Tuesday, April 5, 2016

Parshas Shemini - Purity and Access

Parshas Shemini begins with the inauguration of the Mishkan, the tabernacle, and the death of Aharon's two sons for offering Aish Zar, an alien fire, which G-d had not commanded.

The obvious question is why did Aharon survive his role in the Golden Calf, which was idol worship, while his sons died for merely taking the initiative in making a change to the Divine service?

And why does G-d's response focus on "holy and the common, and between the unclean and the clean" and then shift to an extended list of kosher and non-kosher animals, described as unclean, and then purity and impurity, before finally returning to the death of his sons six chapters later?

Impurity and uncleanliness exist as part of the cycle of life. A non-kosher animal is only bad if you eat it. Impurity is only bad if it taints something pure which then goes on to taint something holy.

Impurity in a human being can be removed, in part through the procedures laid out in the Torah. It becomes a severe sin however when impurity taints holy objects in the House of G-d. Chanukah was a severe crisis because the Bait Hamikdash had been thoroughly desecrated. At the lowest points in Jewish history, Jews not only worshiped idols, but brought them into the Temple.

The Golden Calf could be destroyed. And after repentance, the Jews could return to G-d and even be honored by having G-d dwell among them in the Mishkan constructed with their own hands. Aharon could preside as the Kohen Gadol, the High Priest, despite his role in it. Because G-d does forgive and cleanse human beings of their sin. If He did not, we could not exist.

The severest sin is one that prevents this from happening by tainting the holy with the impure. Perverting the religion of G-d is worse than idolatry because it does not give people any place to return to. Idol worships can return to G-d. But when the Temple is tainted or the religion is tainted, the process of returning becomes more difficult because there is 'nowhere' to return to.

Idolatry creates "alternatives" to G-d. Tainting the worship of G-d however obscures His presence.

Offering an "alien fire" seems like a minor offense, but it leads to innovating alien religious practices, hijacking the worship of G-d and replacing it with a manmade religion that culminates in idolatry. The offense of Aharon's sons seems minor, out of context, but we should view it in the context of the decline of the Jews into idolatry once in Israel. Purity is a mandate, but also a metaphor.

The worship of G-d must be what He commanded. When the highest figures in a religion pervert it, then ordinary people find themselves cut off from G-d. Aharon's sons made a mistake, but like Uzzah, the seemingly minor act revealed a more dangerous error in thinking about G-d.

The Kohanim, the priests, are holy because they follow the commands of G-d. Their exclusive role however allows them to pervert and exploit their position, as indeed would happen later on. Purity, both physical and intellectual, is demanded of the priesthood because their special position allows them to either bring the people to G-d or to cut off the people from the worship of G-d.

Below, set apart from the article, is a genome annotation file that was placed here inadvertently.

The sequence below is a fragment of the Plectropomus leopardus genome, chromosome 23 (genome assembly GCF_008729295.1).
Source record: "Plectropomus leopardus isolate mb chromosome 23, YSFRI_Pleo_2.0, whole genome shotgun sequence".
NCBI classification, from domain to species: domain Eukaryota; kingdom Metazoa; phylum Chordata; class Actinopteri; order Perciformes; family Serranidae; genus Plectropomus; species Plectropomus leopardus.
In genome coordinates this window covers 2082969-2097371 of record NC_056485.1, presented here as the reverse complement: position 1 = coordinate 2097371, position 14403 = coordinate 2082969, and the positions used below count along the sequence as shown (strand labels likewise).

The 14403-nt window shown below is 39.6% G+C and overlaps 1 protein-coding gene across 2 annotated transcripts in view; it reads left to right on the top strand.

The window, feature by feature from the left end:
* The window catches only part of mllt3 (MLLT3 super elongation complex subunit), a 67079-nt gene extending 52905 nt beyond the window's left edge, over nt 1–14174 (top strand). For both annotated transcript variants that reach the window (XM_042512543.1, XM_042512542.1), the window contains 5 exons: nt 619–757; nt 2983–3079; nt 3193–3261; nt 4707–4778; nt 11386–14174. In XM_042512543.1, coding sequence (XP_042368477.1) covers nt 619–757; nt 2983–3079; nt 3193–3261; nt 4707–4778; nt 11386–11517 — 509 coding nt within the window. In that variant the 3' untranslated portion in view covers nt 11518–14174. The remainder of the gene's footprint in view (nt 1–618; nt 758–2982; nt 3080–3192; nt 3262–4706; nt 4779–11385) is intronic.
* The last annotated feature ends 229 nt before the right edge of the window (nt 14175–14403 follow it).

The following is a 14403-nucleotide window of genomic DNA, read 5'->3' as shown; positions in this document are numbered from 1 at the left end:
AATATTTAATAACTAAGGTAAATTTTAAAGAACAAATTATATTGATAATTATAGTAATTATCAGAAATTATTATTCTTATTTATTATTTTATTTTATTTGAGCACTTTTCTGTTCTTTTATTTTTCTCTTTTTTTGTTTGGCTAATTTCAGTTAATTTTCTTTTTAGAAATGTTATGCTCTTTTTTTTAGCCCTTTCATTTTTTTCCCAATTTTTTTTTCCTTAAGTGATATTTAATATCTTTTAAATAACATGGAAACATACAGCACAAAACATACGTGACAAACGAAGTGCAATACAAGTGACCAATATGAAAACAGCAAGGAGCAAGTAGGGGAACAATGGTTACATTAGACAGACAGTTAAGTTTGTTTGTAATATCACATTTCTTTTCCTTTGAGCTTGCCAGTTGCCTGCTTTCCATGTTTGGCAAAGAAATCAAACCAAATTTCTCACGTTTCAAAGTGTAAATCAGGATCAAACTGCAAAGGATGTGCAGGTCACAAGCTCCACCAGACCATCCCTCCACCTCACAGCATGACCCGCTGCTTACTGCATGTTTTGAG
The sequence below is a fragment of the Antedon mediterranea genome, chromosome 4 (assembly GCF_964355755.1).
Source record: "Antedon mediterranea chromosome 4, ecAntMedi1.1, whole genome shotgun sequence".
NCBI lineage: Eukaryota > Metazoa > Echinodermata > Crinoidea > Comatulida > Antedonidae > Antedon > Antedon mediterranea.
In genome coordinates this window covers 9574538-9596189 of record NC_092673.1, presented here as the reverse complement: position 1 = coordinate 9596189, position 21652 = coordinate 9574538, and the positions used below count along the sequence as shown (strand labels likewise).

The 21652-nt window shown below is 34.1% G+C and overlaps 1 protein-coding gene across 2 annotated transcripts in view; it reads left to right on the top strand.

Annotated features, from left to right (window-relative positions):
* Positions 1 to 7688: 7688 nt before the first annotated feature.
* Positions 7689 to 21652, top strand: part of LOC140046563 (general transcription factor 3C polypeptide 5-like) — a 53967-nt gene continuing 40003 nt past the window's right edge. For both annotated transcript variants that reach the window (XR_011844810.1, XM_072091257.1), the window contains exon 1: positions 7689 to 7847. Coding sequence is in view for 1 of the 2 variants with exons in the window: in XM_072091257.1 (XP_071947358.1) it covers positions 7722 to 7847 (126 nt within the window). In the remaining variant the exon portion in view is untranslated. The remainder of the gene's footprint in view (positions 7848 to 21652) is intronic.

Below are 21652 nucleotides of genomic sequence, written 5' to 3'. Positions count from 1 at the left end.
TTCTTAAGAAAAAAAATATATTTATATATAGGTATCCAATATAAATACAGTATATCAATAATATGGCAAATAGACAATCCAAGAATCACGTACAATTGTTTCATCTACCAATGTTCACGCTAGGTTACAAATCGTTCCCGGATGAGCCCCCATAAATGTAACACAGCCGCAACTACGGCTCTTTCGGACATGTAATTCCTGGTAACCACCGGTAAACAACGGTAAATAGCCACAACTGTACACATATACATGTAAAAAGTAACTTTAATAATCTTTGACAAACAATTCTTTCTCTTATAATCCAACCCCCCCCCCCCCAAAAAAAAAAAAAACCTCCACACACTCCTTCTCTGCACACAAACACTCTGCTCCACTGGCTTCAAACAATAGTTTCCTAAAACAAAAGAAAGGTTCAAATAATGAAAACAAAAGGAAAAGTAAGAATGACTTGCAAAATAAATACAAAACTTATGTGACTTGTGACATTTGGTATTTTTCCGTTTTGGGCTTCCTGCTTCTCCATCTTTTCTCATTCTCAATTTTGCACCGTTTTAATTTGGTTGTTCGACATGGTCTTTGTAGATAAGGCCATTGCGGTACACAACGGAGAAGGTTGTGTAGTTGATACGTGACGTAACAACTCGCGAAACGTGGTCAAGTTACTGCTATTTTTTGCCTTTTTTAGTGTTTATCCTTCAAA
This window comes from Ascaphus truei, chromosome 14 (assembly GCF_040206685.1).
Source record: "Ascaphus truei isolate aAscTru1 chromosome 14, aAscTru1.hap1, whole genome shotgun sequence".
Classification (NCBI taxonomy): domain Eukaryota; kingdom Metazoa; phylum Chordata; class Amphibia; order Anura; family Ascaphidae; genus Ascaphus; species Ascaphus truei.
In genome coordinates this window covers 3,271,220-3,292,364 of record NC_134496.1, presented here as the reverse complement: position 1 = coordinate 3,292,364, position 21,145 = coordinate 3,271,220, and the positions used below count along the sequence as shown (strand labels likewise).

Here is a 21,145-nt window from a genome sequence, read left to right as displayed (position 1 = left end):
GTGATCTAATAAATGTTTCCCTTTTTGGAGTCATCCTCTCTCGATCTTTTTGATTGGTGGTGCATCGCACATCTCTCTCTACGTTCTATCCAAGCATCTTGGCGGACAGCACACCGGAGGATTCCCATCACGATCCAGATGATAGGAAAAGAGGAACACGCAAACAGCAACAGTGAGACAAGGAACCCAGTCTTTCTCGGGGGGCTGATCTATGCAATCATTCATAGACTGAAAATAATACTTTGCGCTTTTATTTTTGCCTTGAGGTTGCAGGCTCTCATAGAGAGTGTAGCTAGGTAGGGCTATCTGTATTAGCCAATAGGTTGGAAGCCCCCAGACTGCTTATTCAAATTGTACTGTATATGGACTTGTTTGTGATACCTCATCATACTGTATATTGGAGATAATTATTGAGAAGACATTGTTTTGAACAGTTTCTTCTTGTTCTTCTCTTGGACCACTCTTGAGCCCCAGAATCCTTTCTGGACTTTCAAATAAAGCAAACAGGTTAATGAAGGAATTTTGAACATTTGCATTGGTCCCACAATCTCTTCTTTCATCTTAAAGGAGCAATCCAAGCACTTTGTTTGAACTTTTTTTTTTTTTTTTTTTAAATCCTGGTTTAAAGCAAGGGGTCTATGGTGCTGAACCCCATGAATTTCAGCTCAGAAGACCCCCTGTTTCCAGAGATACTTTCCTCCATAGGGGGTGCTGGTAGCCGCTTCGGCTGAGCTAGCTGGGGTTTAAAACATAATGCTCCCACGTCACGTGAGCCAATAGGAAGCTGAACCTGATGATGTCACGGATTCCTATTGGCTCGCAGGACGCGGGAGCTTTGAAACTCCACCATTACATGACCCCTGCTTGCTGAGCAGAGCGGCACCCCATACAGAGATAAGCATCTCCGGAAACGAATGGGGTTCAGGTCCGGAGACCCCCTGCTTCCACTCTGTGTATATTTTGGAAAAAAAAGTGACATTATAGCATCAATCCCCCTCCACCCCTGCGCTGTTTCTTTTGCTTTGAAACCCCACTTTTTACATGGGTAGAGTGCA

Above all else, the details of the service, like the Kosher status of animals or the purity of people, matters because G-d commanded it. Its core holiness is defined by the source of that holiness, G-d. It is G-d who defines what is pure and impure. When those who are meant to help the people transmit and understand the word of G-d, mangle it instead, they render it impure.

The culmination of G-d's instruction to Aharon after the death of his sons is, "that you may teach the children of Israel all the statutes." (Vayikra 10:11) Service is the implementation of G-d's word. The fundamental role of those who serve G-d closest must be purity of service and teaching. Respect for G-d is not just an abstract idea, but an understanding. Touching the ark or bringing an alien fire shows a fundamental misunderstanding of what G-d is and disqualifies one to be in a position of religious authority.

Closeness to G-d requires greater purity because it is those who are close to Him who help define his presence for the people and help purify them. In this area, a taint that is hard to detect can be more severe than a grievous sin. A pig is deemed more un-Kosher than animals that lack any of the signs of the Kosher animal, because its hooves deceive one into thinking that it is a Kosher animal.

A Kohen who invents his own service is less obviously doing wrong than one who makes an idol. And yet this is also what makes it a worse sin. One does not see impurity. It is more subtle than the difference between Kosher and non-Kosher animals. And yet it is worse sin to desecrate the holy with impurity than to eat non-Kosher food.

It is the role of the Kohen and of religious leaders to mark these distinctions. When the Kohen corrupts the process, then he endangers the connection between G-d and the people.

When G-d mentions the death of Aharon's sons again, in Vayikra 16, it is at the beginning of the Yom Kippur service, the Day of Atonement. It is easier for people to atone and repent when they have role models and religious leaders to guide them. The ultimate purpose is closeness to G-d. And the Kohanim must remain pure in order to make G-d accessible to the people so that they may be cleansed.

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